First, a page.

(Generated by PCPartPicker 2013-01-30 14:03 EST-0500)


    Including the parts I have already you managed to shave off $18~ compared to my build.
    I'm not sure how I feel about a mechanical drive. Especially with only 16mb cache. However I will admit I dont know if an SSD over Sata2 vs the HDD you picked out would differ in performance.

    Do you feel at the $250 price point I could have had a better build?
  3. Considering the SSD that you chose is only 64GB, it will fill up in no time. Windows is at least 20-24GB by itself. I wouldn't recommend such a small SSD. I would say that that is about the best you are going to do with the budget.
  4. cball1311 said:
    Considering the SSD that you chose is only 64GB, it will fill up in no time. Windows is at least 20-24GB by itself. I wouldn't recommend such a small SSD. I would say that that is about the best you are going to do with the budget.


    Dont need a large SSD.
    The list of applications that need to be installed on the computer is no more than:
    Win7 OS
    Google Chrome (+ Various Plugins)
    Java
    MS Silver Light
    MAYBE MS Office

    They have been using a 40gb IDE HDD on their current computer. They have no need or demand for storage space.
  5. Just get a cheap 250gb HDD, western digital or samsung will do fine
  6. For you to save the money on the HDD, I don't think that your grandparents will notice any difference in read/write speeds of an SSD. Who knows, they might want to start storing family photos, videos, or what ever. With the larger HDD, they will have that option.
  7. cball1311 said:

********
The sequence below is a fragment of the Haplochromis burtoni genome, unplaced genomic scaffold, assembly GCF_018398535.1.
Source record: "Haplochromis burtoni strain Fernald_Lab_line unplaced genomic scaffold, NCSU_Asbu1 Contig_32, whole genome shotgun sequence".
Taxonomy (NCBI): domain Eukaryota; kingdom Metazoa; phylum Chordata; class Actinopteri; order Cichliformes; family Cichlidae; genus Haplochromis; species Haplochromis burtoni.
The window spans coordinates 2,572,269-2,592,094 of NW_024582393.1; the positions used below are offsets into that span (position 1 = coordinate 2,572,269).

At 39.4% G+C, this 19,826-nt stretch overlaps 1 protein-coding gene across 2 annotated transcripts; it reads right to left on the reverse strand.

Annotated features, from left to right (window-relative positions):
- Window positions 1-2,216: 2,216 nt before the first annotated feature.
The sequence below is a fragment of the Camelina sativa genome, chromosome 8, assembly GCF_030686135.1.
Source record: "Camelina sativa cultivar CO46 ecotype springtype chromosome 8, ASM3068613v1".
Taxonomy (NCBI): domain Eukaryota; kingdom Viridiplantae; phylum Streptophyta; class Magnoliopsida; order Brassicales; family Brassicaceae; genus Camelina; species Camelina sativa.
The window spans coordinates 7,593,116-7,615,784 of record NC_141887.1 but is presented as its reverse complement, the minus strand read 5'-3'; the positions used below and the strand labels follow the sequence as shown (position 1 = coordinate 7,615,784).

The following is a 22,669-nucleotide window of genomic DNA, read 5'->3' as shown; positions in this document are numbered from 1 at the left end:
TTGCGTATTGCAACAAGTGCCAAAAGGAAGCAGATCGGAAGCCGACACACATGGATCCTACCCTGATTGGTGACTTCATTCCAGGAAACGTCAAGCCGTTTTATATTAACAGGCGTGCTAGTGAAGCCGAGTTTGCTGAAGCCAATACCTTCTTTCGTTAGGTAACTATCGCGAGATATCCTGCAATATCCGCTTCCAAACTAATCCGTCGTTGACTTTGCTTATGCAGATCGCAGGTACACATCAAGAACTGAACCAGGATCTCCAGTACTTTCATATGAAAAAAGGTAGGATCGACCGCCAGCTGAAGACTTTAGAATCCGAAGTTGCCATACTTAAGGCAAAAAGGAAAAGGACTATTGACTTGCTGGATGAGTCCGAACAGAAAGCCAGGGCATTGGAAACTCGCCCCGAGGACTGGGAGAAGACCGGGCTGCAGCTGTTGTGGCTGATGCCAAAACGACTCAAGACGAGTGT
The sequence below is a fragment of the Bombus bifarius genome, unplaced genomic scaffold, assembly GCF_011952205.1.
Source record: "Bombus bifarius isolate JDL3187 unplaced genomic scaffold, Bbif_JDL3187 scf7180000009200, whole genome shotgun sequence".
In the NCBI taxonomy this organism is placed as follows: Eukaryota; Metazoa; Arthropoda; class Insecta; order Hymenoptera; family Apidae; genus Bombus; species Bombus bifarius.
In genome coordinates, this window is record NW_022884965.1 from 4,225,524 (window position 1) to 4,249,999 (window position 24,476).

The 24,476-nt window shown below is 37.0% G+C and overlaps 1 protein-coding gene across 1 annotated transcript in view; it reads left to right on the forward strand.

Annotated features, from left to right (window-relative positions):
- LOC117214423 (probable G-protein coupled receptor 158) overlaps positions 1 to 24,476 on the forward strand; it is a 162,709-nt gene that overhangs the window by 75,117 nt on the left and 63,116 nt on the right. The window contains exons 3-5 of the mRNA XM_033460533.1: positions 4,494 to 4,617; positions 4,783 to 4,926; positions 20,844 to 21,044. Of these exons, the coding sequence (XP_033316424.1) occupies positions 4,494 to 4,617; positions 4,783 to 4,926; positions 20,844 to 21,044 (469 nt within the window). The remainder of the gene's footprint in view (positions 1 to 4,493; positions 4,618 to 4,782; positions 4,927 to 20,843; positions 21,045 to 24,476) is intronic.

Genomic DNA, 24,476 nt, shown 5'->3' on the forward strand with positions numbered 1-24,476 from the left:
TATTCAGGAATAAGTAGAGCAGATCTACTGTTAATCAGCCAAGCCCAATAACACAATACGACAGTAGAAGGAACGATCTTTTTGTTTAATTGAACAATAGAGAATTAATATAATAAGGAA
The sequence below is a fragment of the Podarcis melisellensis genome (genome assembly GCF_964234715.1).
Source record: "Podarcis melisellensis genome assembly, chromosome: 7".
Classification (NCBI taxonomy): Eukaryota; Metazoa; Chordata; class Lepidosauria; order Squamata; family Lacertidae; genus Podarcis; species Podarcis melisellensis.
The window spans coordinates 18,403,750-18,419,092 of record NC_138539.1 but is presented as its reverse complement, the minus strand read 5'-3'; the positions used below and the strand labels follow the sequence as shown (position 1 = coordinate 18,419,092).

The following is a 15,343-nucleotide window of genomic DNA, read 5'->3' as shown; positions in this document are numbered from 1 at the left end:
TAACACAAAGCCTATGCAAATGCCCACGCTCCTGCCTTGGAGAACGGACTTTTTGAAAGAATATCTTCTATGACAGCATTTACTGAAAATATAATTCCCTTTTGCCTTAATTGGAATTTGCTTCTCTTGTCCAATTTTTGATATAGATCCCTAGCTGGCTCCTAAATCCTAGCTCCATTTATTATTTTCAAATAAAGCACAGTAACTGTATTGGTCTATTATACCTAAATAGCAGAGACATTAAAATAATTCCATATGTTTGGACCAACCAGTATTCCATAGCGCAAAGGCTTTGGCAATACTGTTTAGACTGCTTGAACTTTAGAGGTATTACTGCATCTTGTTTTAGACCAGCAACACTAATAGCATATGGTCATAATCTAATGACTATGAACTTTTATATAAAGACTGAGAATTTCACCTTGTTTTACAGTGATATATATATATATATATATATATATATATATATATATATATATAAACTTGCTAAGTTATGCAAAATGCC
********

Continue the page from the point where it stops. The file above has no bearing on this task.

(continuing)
For you to save the money on the HDD, I don't think that your grandparents will notice any difference in read/write speeds of an SSD. Who knows, they might want to start storing family photos, videos, or what ever. With the larger HDD, they will have that option.


    SSD was chosen due to power draw of HDDs.
    In my case I only have 220w. I dont want to risk pulling more than 65% or 75% of its max.
  8. SSD will definitely improve performance...boot time will be much faster if nothing else. Still, if grandma ever wants to store pictures or videos of her grandkids, 64GB is not going to give her much room, even with minimal programs. I would consider a bigger case and going with 32GB SSD with a cheap HDD OR bumping your SSD up to 128GB.

    If they really don't need storage, you could almost get them a Kindle Fire to get them on the web. My mother in law loves hers!

    Great price on the G550. I am tempted to pick one up myself just to keep for the future. 35 bucks for a general purpose CPU is fantastic.
  9. sazyario said:
    SSD was chosen due to power draw of HDDs.
    In my case I only have 220w. I dont want to risk pulling more than 65% or 75% of its max.


    That is why I suggested a case and PSU which is cheaper than the Thermaltake combo you listed. 350W will give you plenty of power.